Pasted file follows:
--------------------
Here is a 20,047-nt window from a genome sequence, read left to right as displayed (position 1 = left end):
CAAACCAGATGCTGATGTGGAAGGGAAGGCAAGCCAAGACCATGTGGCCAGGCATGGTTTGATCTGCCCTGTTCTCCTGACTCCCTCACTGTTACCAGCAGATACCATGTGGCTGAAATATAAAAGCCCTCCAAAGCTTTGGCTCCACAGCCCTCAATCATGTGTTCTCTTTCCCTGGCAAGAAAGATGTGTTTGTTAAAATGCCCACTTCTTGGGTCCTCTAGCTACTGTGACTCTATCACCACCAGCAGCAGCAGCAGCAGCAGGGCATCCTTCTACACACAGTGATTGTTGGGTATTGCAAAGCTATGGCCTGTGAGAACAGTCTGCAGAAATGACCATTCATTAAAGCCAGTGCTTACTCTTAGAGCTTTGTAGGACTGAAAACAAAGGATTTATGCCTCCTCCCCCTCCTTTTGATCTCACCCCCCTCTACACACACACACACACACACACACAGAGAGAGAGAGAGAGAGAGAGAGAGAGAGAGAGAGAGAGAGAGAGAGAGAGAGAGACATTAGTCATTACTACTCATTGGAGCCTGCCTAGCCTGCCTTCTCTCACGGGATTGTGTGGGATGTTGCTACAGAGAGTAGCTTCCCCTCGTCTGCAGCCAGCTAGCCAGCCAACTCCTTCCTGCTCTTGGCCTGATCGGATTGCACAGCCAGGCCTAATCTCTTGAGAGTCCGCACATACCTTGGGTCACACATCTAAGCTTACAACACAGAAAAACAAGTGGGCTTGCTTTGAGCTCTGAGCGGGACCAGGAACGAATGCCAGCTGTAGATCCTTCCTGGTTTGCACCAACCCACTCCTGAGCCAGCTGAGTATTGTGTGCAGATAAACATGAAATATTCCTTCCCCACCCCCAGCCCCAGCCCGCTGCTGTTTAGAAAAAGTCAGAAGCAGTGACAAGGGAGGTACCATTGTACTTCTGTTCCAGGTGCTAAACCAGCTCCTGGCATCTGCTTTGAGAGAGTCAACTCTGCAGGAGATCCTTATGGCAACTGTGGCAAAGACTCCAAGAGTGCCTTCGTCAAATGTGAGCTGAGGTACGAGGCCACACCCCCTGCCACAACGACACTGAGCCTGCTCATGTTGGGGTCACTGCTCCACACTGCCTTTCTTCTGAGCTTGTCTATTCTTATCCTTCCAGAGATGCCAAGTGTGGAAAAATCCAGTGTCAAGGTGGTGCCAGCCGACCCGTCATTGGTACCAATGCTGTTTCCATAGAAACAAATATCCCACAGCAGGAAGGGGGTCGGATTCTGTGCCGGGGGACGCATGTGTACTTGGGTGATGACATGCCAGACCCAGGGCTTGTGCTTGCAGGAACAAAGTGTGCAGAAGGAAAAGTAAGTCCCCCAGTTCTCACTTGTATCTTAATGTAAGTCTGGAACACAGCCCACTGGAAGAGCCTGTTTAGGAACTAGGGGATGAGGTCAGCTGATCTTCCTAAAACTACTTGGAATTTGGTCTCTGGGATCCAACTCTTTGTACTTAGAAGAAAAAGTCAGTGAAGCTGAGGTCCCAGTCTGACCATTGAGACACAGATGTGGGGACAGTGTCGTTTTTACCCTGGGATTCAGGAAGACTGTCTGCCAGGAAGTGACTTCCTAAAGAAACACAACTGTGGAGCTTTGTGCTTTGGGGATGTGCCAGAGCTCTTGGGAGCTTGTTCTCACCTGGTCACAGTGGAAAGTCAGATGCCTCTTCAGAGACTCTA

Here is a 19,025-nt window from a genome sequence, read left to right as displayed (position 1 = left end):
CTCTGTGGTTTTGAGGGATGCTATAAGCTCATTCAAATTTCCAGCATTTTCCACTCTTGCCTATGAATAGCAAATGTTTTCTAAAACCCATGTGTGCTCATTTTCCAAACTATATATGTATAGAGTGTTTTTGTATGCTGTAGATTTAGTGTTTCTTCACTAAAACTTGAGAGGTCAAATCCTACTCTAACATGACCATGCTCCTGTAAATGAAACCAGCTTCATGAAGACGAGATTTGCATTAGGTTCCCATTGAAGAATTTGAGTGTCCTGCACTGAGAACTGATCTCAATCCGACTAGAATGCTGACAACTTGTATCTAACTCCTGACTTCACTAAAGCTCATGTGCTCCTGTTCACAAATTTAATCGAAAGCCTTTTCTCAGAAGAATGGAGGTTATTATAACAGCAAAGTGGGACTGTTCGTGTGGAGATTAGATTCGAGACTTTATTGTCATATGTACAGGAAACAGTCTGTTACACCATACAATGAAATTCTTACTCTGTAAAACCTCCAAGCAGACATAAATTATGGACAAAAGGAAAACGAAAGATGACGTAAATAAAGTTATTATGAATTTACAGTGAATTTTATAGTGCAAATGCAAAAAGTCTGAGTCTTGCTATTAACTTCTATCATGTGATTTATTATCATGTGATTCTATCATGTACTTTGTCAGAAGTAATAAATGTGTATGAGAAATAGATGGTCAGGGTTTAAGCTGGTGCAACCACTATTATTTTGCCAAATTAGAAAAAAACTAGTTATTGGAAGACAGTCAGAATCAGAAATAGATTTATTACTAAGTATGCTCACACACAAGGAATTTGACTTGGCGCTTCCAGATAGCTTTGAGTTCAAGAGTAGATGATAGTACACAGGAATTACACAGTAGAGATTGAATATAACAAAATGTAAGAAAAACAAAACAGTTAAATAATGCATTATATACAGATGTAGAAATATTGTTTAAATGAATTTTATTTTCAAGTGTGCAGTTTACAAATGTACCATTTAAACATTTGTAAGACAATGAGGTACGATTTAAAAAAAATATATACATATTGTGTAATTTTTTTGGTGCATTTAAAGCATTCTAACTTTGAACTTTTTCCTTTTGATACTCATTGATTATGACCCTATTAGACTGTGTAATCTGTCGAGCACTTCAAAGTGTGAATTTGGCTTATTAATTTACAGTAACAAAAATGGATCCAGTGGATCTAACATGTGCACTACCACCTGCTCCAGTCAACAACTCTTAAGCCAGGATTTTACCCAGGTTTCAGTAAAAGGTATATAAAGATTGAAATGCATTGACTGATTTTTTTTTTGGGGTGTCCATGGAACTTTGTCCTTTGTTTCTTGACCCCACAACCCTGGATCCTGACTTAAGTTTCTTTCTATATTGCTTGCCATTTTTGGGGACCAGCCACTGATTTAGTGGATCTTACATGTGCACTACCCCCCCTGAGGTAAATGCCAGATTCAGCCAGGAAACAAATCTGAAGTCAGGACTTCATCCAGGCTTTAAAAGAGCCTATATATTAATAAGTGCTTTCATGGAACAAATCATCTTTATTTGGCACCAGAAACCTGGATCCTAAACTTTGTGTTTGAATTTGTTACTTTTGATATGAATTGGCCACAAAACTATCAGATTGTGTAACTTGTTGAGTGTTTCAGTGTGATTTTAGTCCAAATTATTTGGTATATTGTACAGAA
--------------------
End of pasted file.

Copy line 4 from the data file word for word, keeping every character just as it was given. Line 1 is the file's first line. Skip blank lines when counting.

CTCTGTGGTTTTGAGGGATGCTATAAGCTCATTCAAATTTCCAGCATTTTCCACTCTTGCCTATGAATAGCAAATGTTTTCTAAAACCCATGTGTGCTCATTTTCCAAACTATATATGTATAGAGTGTTTTTGTATGCTGTAGATTTAGTGTTTCTTCACTAAAACTTGAGAGGTCAAATCCTACTCTAACATGACCATGCTCCTGTAAATGAAACCAGCTTCATGAAGACGAGATTTGCATTAGGTTCCCATTGAAGAATTTGAGTGTCCTGCACTGAGAACTGATCTCAATCCGACTAGAATGCTGACAACTTGTATCTAACTCCTGACTTCACTAAAGCTCATGTGCTCCTGTTCACAAATTTAATCGAAAGCCTTTTCTCAGAAGAATGGAGGTTATTATAACAGCAAAGTGGGACTGTTCGTGTGGAGATTAGATTCGAGACTTTATTGTCATATGTACAGGAAACAGTCTGTTACACCATACAATGAAATTCTTACTCTGTAAAACCTCCAAGCAGACATAAATTATGGACAAAAGGAAAACGAAAGATGACGTAAATAAAGTTATTATGAATTTACAGTGAATTTTATAGTGCAAATGCAAAAAGTCTGAGTCTTGCTATTAACTTCTATCATGTGATTTATTATCATGTGATTCTATCATGTACTTTGTCAGAAGTAATAAATGTGTATGAGAAATAGATGGTCAGGGTTTAAGCTGGTGCAACCACTATTATTTTGCCAAATTAGAAAAAAACTAGTTATTGGAAGACAGTCAGAATCAGAAATAGATTTATTACTAAGTATGCTCACACACAAGGAATTTGACTTGGCGCTTCCAGATAGCTTTGAGTTCAAGAGTAGATGATAGTACACAGGAATTACACAGTAGAGATTGAATATAACAAAATGTAAGAAAAACAAAACAGTTAAATAATGCATTATATACAGATGTAGAAATATTGTTTAAATGAATTTTATTTTCAAGTGTGCAGTTTACAAATGTACCATTTAAACATTTGTAAGACAATGAGGTACGATTTAAAAAAAATATATACATATTGTGTAATTTTTTTGGTGCATTTAAAGCATTCTAACTTTGAACTTTTTCCTTTTGATACTCATTGATTATGACCCTATTAGACTGTGTAATCTGTCGAGCACTTCAAAGTGTGAATTTGGCTTATTAATTTACAGTAACAAAAATGGATCCAGTGGATCTAACATGTGCACTACCACCTGCTCCAGTCAACAACTCTTAAGCCAGGATTTTACCCAGGTTTCAGTAAAAGGTATATAAAGATTGAAATGCATTGACTGATTTTTTTTTTGGGGTGTCCATGGAACTTTGTCCTTTGTTTCTTGACCCCACAACCCTGGATCCTGACTTAAGTTTCTTTCTATATTGCTTGCCATTTTTGGGGACCAGCCACTGATTTAGTGGATCTTACATGTGCACTACCCCCCCTGAGGTAAATGCCAGATTCAGCCAGGAAACAAATCTGAAGTCAGGACTTCATCCAGGCTTTAAAAGAGCCTATATATTAATAAGTGCTTTCATGGAACAAATCATCTTTATTTGGCACCAGAAACCTGGATCCTAAACTTTGTGTTTGAATTTGTTACTTTTGATATGAATTGGCCACAAAACTATCAGATTGTGTAACTTGTTGAGTGTTTCAGTGTGATTTTAGTCCAAATTATTTGGTATATTGTACAGAA